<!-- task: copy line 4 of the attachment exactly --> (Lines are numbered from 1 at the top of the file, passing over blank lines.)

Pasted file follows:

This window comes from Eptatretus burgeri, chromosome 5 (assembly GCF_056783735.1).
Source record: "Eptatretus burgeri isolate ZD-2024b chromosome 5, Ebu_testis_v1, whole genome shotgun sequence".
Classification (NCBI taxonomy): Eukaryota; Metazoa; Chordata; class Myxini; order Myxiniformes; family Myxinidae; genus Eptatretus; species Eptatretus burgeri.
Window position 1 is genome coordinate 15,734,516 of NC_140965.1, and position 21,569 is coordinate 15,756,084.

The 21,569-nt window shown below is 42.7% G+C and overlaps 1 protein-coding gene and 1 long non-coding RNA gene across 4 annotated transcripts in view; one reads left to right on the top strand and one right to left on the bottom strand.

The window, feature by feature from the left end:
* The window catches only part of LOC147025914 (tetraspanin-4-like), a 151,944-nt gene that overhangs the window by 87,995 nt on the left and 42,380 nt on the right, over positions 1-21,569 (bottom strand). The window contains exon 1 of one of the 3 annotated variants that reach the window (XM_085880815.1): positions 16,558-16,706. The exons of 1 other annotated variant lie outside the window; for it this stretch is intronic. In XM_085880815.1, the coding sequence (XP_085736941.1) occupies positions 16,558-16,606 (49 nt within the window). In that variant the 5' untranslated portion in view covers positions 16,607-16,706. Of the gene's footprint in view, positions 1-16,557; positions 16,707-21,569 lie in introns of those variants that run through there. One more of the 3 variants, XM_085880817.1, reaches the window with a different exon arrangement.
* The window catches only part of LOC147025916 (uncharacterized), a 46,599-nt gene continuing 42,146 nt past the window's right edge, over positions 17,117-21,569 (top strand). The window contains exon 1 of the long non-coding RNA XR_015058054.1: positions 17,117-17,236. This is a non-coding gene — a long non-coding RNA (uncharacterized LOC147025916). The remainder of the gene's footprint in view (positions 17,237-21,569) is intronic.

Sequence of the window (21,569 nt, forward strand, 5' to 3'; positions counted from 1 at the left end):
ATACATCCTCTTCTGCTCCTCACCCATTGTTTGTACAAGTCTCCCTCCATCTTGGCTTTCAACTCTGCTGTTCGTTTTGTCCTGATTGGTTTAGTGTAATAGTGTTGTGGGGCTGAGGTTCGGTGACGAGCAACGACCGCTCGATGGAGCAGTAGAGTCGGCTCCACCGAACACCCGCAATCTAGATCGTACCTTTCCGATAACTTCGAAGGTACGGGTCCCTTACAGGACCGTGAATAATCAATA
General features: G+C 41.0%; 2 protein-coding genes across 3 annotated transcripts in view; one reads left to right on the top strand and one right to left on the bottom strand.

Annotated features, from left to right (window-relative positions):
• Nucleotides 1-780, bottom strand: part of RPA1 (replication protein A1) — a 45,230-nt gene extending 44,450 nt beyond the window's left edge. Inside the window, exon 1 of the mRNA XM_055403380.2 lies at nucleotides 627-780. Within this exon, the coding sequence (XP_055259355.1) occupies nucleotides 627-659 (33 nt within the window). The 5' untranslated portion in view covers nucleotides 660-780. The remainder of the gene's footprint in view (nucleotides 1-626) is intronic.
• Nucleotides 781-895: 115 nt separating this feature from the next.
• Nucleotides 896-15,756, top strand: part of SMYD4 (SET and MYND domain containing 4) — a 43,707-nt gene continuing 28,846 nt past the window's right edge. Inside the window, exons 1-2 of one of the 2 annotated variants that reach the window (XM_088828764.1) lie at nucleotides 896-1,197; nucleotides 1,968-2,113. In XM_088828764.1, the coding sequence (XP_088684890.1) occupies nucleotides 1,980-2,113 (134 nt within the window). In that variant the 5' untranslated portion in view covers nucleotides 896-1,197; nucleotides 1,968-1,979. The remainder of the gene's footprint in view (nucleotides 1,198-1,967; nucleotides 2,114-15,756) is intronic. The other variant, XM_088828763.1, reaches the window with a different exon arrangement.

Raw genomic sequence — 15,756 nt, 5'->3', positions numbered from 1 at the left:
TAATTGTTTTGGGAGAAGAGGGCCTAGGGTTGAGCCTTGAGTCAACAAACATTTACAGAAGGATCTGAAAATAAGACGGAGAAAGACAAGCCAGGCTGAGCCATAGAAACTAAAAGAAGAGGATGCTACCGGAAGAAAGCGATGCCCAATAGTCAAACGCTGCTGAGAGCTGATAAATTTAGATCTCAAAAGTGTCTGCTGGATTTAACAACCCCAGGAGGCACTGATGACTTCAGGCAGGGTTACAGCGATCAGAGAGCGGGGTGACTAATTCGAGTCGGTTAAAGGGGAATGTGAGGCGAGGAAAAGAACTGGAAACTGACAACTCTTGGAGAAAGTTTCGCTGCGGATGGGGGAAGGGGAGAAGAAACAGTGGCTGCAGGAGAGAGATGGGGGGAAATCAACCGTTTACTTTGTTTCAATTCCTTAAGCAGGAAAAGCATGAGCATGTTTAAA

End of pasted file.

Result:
Window position 1 is genome coordinate 15,734,516 of NC_140965.1, and position 21,569 is coordinate 15,756,084.